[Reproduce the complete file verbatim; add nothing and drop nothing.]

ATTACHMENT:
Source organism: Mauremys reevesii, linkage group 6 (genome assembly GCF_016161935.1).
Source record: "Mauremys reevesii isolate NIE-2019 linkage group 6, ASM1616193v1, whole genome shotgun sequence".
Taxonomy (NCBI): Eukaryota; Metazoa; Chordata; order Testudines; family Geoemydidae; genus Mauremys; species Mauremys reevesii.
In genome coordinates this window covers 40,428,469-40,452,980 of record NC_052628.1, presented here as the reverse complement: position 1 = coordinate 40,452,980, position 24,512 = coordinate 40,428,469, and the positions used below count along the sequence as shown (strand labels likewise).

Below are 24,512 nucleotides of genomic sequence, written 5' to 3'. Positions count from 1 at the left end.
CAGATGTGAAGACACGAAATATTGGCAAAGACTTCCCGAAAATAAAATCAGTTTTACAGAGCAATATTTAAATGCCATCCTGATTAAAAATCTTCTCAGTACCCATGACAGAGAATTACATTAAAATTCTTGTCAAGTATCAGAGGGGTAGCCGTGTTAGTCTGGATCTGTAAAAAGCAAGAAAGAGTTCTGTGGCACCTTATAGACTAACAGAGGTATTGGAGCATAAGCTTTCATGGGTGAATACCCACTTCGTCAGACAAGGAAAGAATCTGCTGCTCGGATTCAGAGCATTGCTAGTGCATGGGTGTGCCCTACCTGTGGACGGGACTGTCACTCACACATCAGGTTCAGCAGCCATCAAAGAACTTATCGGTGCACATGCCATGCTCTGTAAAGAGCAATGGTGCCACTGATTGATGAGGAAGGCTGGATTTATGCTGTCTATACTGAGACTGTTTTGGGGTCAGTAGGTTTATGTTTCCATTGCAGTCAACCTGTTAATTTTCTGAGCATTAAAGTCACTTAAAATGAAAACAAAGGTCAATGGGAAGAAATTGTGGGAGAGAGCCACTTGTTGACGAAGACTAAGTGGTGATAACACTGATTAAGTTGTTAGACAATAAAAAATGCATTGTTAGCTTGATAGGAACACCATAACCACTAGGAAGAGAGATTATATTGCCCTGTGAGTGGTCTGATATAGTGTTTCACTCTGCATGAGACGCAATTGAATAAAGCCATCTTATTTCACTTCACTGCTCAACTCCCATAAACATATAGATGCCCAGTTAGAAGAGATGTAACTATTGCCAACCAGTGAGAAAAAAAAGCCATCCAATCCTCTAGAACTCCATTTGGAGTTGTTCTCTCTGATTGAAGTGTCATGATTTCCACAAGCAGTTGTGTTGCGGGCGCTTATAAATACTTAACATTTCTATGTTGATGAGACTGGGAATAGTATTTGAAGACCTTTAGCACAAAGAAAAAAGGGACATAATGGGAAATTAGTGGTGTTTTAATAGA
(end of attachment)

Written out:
Source organism: Mauremys reevesii, linkage group 6 (genome assembly GCF_016161935.1).
Source record: "Mauremys reevesii isolate NIE-2019 linkage group 6, ASM1616193v1, whole genome shotgun sequence".
Taxonomy (NCBI): Eukaryota; Metazoa; Chordata; order Testudines; family Geoemydidae; genus Mauremys; species Mauremys reevesii.
In genome coordinates this window covers 40,428,469-40,452,980 of record NC_052628.1, presented here as the reverse complement: position 1 = coordinate 40,452,980, position 24,512 = coordinate 40,428,469, and the positions used below count along the sequence as shown (strand labels likewise).

Below are 24,512 nucleotides of genomic sequence, written 5' to 3'. Positions count from 1 at the left end.
CAGATGTGAAGACACGAAATATTGGCAAAGACTTCCCGAAAATAAAATCAGTTTTACAGAGCAATATTTAAATGCCATCCTGATTAAAAATCTTCTCAGTACCCATGACAGAGAATTACATTAAAATTCTTGTCAAGTATCAGAGGGGTAGCCGTGTTAGTCTGGATCTGTAAAAAGCAAGAAAGAGTTCTGTGGCACCTTATAGACTAACAGAGGTATTGGAGCATAAGCTTTCATGGGTGAATACCCACTTCGTCAGACAAGGAAAGAATCTGCTGCTCGGATTCAGAGCATTGCTAGTGCATGGGTGTGCCCTACCTGTGGACGGGACTGTCACTCACACATCAGGTTCAGCAGCCATCAAAGAACTTATCGGTGCACATGCCATGCTCTGTAAAGAGCAATGGTGCCACTGATTGATGAGGAAGGCTGGATTTATGCTGTCTATACTGAGACTGTTTTGGGGTCAGTAGGTTTATGTTTCCATTGCAGTCAACCTGTTAATTTTCTGAGCATTAAAGTCACTTAAAATGAAAACAAAGGTCAATGGGAAGAAATTGTGGGAGAGAGCCACTTGTTGACGAAGACTAAGTGGTGATAACACTGATTAAGTTGTTAGACAATAAAAAATGCATTGTTAGCTTGATAGGAACACCATAACCACTAGGAAGAGAGATTATATTGCCCTGTGAGTGGTCTGATATAGTGTTTCACTCTGCATGAGACGCAATTGAATAAAGCCATCTTATTTCACTTCACTGCTCAACTCCCATAAACATATAGATGCCCAGTTAGAAGAGATGTAACTATTGCCAACCAGTGAGAAAAAAAAGCCATCCAATCCTCTAGAACTCCATTTGGAGTTGTTCTCTCTGATTGAAGTGTCATGATTTCCACAAGCAGTTGTGTTGCGGGCGCTTATAAATACTTAACATTTCTATGTTGATGAGACTGGGAATAGTATTTGAAGACCTTTAGCACAAAGAAAAAAGGGACATAATGGGAAATTAGTGGTGTTTTAATAGA